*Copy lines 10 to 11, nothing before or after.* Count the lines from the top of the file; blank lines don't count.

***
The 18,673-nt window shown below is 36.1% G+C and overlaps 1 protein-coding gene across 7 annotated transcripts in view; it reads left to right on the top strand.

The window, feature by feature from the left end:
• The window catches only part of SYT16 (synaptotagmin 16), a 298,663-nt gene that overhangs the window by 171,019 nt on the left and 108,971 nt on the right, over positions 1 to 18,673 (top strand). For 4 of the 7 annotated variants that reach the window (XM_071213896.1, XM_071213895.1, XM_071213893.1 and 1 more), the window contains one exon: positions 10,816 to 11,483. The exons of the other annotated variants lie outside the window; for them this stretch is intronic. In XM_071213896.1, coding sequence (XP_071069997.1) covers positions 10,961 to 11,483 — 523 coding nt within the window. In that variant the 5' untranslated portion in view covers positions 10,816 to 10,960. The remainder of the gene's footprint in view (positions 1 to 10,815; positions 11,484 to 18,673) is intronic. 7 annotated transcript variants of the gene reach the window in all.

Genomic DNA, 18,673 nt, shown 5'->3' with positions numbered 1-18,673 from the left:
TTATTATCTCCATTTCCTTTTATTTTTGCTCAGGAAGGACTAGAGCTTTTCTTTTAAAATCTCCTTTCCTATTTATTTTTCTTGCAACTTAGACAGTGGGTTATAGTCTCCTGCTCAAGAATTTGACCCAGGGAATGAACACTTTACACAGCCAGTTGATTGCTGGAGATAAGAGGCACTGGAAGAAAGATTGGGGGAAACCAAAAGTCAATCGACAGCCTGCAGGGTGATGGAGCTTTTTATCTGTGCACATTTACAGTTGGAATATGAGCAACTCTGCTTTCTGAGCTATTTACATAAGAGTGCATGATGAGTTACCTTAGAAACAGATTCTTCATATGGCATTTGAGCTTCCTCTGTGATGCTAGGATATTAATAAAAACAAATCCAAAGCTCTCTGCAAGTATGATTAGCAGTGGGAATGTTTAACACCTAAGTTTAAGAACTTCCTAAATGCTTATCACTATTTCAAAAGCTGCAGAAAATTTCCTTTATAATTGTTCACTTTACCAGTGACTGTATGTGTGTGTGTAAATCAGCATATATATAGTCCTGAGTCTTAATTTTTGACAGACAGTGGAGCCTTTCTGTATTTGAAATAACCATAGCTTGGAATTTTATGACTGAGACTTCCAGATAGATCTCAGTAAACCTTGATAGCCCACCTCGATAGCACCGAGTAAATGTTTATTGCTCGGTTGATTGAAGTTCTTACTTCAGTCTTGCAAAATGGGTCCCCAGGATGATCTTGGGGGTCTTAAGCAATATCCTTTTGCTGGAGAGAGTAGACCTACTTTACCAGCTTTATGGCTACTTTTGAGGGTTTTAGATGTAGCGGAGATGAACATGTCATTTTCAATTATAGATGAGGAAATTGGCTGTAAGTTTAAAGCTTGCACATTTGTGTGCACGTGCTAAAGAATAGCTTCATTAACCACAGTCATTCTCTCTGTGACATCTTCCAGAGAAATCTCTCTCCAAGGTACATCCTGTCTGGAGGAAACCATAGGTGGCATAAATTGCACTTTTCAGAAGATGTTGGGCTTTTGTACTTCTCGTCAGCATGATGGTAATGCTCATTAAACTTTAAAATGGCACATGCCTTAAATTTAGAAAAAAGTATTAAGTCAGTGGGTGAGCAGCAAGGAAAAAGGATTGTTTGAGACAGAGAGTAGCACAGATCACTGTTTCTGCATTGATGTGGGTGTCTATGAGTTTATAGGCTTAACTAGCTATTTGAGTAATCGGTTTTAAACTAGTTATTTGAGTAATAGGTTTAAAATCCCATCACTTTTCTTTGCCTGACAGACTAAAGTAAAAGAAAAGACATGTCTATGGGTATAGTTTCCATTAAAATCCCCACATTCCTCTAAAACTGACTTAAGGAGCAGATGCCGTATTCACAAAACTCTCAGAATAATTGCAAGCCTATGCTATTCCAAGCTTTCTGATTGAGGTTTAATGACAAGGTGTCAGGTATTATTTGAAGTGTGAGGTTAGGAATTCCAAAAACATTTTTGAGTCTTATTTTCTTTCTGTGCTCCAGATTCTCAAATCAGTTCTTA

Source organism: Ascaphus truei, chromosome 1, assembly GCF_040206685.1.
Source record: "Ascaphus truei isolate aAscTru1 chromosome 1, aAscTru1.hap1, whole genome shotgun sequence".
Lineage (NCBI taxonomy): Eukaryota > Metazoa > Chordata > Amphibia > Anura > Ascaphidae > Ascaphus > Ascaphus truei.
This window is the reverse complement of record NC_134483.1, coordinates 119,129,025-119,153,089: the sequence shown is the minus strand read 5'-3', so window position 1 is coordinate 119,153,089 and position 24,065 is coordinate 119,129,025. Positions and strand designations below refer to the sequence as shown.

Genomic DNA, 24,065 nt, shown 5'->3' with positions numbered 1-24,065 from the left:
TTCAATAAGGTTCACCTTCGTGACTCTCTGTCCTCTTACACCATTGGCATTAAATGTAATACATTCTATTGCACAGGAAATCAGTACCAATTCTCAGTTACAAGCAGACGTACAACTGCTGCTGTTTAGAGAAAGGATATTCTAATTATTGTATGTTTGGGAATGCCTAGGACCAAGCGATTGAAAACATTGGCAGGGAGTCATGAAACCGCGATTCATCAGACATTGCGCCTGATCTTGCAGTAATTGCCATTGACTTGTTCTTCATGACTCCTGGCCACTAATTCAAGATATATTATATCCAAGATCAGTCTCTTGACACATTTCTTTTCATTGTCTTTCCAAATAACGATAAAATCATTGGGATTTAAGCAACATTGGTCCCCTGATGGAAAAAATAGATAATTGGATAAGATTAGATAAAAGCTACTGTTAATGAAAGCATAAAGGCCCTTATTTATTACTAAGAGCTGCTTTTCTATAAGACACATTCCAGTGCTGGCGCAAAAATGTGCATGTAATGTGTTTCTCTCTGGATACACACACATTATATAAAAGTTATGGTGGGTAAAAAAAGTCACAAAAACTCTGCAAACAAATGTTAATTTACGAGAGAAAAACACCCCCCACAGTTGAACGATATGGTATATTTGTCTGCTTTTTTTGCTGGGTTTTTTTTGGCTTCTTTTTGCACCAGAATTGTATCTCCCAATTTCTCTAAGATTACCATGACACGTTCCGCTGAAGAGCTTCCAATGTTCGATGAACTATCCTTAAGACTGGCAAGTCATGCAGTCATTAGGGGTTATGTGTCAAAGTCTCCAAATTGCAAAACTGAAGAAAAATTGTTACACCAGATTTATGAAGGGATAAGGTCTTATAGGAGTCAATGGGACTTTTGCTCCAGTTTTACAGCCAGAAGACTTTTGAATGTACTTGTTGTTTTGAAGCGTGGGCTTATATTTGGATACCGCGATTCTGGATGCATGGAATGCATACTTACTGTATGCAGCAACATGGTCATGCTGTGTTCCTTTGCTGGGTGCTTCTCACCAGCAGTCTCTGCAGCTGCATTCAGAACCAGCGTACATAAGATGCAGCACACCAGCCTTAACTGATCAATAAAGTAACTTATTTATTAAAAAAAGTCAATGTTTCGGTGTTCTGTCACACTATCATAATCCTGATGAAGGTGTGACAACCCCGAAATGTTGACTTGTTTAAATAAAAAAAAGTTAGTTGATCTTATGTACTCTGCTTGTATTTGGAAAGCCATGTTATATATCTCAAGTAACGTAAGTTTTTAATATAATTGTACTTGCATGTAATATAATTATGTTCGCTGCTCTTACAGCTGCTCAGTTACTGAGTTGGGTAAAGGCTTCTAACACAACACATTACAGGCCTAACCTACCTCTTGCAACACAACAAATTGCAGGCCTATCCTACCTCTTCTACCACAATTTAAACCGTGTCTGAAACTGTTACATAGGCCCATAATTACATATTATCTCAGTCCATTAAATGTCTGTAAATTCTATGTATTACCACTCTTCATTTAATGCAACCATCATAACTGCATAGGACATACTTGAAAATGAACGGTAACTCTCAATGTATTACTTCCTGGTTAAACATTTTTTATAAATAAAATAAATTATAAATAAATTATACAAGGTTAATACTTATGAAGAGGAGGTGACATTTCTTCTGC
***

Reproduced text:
Genomic DNA, 24,065 nt, shown 5'->3' with positions numbered 1-24,065 from the left:
TTCAATAAGGTTCACCTTCGTGACTCTCTGTCCTCTTACACCATTGGCATTAAATGTAATACATTCTATTGCACAGGAAATCAGTACCAATTCTCAGTTACAAGCAGACGTACAACTGCTGCTGTTTAGAGAAAGGATATTCTAATTATTGTATGTTTGGGAATGCCTAGGACCAAGCGATTGAAAACATTGGCAGGGAGTCATGAAACCGCGATTCATCAGACATTGCGCCTGATCTTGCAGTAATTGCCATTGACTTGTTCTTCATGACTCCTGGCCACTAATTCAAGATATATTATATCCAAGATCAGTCTCTTGACACATTTCTTTTCATTGTCTTTCCAAATAACGATAAAATCATTGGGATTTAAGCAACATTGGTCCCCTGATGGAAAAAATAGATAATTGGATAAGATTAGATAAAAGCTACTGTTAATGAAAGCATAAAGGCCCTTATTTATTACTAAGAGCTGCTTTTCTATAAGACACATTCCAGTGCTGGCGCAAAAATGTGCATGTAATGTGTTTCTCTCTGGATACACACACATTATATAAAAGTTATGGTGGGTAAAAAAAGTCACAAAAACTCTGCAAACAAATGTTAATTTACGAGAGAAAAACACCCCCCACAGTTGAACGATATGGTATATTTGTCTGCTTTTTTTGCTGGGTTTTTTTTGGCTTCTTTTTGCACCAGAATTGTATCTCCCAATTTCTCTAAGATTACCATGACACGTTCCGCTGAAGAGCTTCCAATGTTCGATGAACTATCCTTAAGACTGGCAAGTCATGCAGTCATTAGGGGTTATGTGTCAAAGTCTCCAAATTGCAAAACTGAAGAAAAATTGTTACACCAGATTTATGAAGGGATAAGGTCTTATAGGAGTCAATGGGACTTTTGCTCCAGTTTTACAGCCAGAAGACTTTTGAATGTACTTGTTGTTTTGAAGCGTGGGCTTATATTTGGATACCGCGATTCTGGATGCATGGAATGCATACTTACTGTATGCAGCAACATGGTCATGCTGTGTTCCTTTGCTGGGTGCTTCTCACCAGCAGTCTCTGCAGCTGCATTCAGAACCAGCGTACATAAGATGCAGCACACCAGCCTTAACTGATCAATAAAGTAACTTATTTATTAAAAAAAGTCAATGTTTCGGTGTTCTGTCACACTATCATAATCCTGATGAAGGTGTGACAACCCCGAAATGTTGACTTGTTTAAATAAAAAAAAGTTAGTTGATCTTATGTACTCTGCTTGTATTTGGAAAGCCATGTTATATATCTCAAGTAACGTAAGTTTTTAATATAATTGTACTTGCATGTAATATAATTATGTTCGCTGCTCTTACAGCTGCTCAGTTACTGAGTTGGGTAAAGGCTTCTAACACAACACATTACAGGCCTAACCTACCTCTTGCAACACAACAAATTGCAGGCCTATCCTACCTCTTCTACCACAATTTAAACCGTGTCTGAAACTGTTACATAGGCCCATAATTACATATTATCTCAGTCCATTAAATGTCTGTAAATTCTATGTATTACCACTCTTCATTTAATGCAACCATCATAACTGCATAGGACATACTTGAAAATGAACGGTAACTCTCAATGTATTACTTCCTGGTTAAACATTTTTTATAAATAAAATAAATTATAAATAAATTATACAAGGTTAATACTTATGAAGAGGAGGTGACATTTCTTCTGC